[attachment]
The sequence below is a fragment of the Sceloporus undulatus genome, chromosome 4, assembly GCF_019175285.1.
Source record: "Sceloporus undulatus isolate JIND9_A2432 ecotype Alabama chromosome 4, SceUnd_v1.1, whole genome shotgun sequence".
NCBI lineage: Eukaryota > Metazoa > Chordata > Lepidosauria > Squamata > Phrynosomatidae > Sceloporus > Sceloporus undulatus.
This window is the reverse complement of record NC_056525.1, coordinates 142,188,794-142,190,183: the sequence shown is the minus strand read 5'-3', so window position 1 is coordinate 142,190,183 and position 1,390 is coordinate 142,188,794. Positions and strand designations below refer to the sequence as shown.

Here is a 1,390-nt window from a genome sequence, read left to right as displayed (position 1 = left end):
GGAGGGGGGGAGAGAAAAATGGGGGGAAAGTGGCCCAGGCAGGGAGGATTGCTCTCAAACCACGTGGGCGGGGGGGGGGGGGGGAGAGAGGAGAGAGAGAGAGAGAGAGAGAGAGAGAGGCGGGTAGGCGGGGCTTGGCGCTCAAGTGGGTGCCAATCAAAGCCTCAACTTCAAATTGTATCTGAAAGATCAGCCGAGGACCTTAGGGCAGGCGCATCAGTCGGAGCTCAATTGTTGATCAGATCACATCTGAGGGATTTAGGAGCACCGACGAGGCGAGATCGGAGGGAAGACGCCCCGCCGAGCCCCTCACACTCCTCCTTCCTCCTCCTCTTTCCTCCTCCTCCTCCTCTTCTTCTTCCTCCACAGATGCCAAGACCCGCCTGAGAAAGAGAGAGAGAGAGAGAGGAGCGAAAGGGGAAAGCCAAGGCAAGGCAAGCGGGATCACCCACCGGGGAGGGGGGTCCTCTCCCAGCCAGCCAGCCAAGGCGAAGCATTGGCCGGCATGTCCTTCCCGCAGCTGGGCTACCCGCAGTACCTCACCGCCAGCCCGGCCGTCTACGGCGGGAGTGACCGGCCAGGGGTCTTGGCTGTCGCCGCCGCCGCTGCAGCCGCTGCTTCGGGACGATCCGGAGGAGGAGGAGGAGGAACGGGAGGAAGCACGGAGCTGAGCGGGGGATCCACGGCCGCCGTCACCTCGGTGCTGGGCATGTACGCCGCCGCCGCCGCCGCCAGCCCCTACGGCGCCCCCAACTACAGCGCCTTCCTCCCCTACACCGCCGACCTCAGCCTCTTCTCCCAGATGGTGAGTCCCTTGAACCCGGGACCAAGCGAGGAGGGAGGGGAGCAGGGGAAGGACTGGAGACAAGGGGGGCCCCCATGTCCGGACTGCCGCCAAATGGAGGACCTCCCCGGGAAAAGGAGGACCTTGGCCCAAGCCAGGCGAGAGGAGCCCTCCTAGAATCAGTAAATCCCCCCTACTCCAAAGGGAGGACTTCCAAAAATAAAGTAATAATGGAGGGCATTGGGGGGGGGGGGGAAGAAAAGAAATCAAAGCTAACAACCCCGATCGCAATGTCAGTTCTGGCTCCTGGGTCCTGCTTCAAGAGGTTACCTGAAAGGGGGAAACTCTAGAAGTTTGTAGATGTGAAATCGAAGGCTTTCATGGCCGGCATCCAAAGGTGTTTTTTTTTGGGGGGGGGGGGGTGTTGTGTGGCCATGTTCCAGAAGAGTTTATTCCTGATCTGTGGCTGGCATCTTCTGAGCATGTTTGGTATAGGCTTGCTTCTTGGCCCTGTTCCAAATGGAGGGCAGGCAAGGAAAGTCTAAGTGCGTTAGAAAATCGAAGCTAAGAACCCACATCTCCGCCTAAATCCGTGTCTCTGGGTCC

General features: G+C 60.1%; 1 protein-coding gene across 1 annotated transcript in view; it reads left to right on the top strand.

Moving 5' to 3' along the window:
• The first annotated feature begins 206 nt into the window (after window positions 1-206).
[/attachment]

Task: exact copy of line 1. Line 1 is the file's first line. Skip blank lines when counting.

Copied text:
The sequence below is a fragment of the Sceloporus undulatus genome, chromosome 4, assembly GCF_019175285.1.